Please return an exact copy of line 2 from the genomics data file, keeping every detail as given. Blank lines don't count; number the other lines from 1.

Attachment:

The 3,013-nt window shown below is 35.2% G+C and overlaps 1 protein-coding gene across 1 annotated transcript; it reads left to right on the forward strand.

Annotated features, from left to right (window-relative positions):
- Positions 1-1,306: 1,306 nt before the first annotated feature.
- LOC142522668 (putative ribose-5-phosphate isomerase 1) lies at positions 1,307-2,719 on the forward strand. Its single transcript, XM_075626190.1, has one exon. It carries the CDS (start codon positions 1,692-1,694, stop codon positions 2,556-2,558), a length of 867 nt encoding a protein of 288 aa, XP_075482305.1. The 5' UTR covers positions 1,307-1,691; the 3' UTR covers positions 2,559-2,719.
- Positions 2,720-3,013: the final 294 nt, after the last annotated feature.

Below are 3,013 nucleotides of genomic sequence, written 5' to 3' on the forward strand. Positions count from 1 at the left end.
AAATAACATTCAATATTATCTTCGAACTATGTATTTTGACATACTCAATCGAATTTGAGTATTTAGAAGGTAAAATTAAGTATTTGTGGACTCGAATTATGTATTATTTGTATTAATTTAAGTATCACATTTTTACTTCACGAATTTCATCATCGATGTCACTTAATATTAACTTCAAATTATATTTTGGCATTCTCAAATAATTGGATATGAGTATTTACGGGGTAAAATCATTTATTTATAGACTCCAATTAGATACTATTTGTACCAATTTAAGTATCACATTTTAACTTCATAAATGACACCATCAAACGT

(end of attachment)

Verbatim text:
Annotated features, from left to right (window-relative positions):